eSourcing and reverse auctions: wanted on suspicion of the murder of Supplier Relationship Management?

This is part 2 of our reporting from last week's Iasta 'user panel', following yesterday's discussion around technology adoption and implementation.

There were good questions, with thoughtful panel responses, around the topic of supplier relationships.  Surely, someone said, automating procurement, and driving for lower prices through aggressive auctioning processes, were likely to kill any ideas about forming strategic supplier partnerships?

The answers came from two directions; not diametrically opposite, but definitely different.  The first response suggested that sourcing automation and auctioning needn't and shouldn't kill strategic relationships at all.  (And, in a parallel discussion, the view was it doesn't mean the end of the need for skilled procurement staff either; it just suggests some different skills).  Auctioning for instance has moved beyond simple "lowest bid wins" to complex multi-criteria auctions and optimisation processes, with providers such as Iasta, (as well as BravoSolution, Emptoris, Intenda, Trading Partners, and others) supporting increasingly complex bidding and evaluation approaches.

But doesn't that still mean you are putting your supposedly "strategic partner" through a formal (and arguably "tactical") bidding / auctioning process?  Yes, but, according to one panellist, "that is what suppliers expect these days. It's not seen as a big negative.  You can still maintain that strategic relationship".

There was another view however.  Rather more contentiously, one panellist questioned whether SRM actually  was sometimes "just an excuse for the buyer and the supplier to avoid competition".  He saw danger in overly 'cosy' relationships and "would be very happy to put every contract through an aggressive bidding process at least every three years or so".  While he recognised not everyone shared his view, even in his own organisation, his was a pretty unreconstructed view of the benefits of competition!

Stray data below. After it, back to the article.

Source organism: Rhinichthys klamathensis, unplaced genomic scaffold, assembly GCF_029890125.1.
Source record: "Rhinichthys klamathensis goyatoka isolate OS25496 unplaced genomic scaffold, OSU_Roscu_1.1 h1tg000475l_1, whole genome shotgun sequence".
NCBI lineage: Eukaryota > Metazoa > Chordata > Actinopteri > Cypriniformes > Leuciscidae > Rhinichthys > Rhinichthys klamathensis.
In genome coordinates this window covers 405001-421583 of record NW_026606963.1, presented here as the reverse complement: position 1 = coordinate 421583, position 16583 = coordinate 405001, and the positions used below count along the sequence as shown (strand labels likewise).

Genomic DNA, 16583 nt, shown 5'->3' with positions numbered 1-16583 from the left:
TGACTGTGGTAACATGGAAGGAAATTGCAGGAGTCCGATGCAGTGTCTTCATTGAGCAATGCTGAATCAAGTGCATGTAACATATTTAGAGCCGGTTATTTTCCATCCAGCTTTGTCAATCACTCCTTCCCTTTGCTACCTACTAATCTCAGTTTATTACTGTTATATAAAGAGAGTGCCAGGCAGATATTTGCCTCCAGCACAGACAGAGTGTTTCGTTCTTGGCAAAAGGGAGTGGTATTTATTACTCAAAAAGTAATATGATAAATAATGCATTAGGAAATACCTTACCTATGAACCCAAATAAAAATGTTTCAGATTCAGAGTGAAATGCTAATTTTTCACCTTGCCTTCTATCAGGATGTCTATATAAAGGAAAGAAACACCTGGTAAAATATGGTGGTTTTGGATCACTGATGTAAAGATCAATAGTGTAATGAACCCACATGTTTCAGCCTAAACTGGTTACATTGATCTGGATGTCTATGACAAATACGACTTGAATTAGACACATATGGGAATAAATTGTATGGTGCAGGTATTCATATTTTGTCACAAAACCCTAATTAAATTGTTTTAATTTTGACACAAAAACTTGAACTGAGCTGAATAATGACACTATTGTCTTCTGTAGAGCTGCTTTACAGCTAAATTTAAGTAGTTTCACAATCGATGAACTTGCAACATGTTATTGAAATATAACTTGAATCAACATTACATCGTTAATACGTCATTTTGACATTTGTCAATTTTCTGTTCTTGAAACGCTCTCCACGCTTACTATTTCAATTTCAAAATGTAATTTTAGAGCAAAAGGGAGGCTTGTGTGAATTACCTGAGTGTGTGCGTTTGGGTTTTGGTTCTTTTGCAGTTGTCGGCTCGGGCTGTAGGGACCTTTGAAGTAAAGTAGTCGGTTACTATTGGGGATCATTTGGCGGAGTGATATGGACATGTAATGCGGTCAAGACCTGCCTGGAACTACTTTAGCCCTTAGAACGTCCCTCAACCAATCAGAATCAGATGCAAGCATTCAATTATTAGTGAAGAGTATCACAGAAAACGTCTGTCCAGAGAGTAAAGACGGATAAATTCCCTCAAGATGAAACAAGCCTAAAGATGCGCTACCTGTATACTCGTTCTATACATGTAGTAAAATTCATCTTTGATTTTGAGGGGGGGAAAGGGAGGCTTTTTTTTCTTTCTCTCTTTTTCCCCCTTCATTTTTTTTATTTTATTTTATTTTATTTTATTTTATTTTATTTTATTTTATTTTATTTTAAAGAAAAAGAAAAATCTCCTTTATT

So, an interesting debate, and one that left me with a question that relates to some other posts I've been writing recently as well.  Does the rapidly increasing adoption of sourcing technology, with greater and greater sophistication, just enable us to run fundamentally unchanged core procurement processes in a better and more efficient manner?  Or does it suggest a potential wider paradigm shift in the whole way in which we should view suppliers, markets, and the procurement process?

If my brain doesn't hurt too much, I will be coming back to that topic through the Autumn.

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Voices (2)

  1. Andy Moorhouse:

    Hi Peter – we can certainly have a healthy debate on this topic when you present at our Winning with Procurement conference on 4 November .

    On the topic of “complex multi-criteria auctions” or multi-attribute auctions, a very good contact, at one of the procurement consultancies mentioned above, told me that that such auctions make up less than 1.5% of their global auction market place. .. so this format has a long way to go.

  2. Paul Howard:

    I’ve long believed that where a strategic relationship is already in existence eAuctions have to form part of an overall category sourcing strategy if the relationship is to survive. On the flip side, where strategic relationships don’t exist using eAuctions can actually lead to buyers forging strategic relationships by using them, still though, I think it has to form part of a larger strategic plan.

    I think the danger comes when eAuctions are over-used to keep squeezing price, this inevitably leads to either a loss of quality or unsustainable pricing. It also leads to suppliers either disengaging from a well constructed and managed commercial relationship or moving further along into a traditional adversarial type of relationship. Having said that of course, it depends on what sort of relationship is appropriate with one’s suppliers – purely adversarial might work just fine too! It’s definately a fine balance which can be tricky to negotiate but OGC did produce some useful guidance a while back for us public sector folks.

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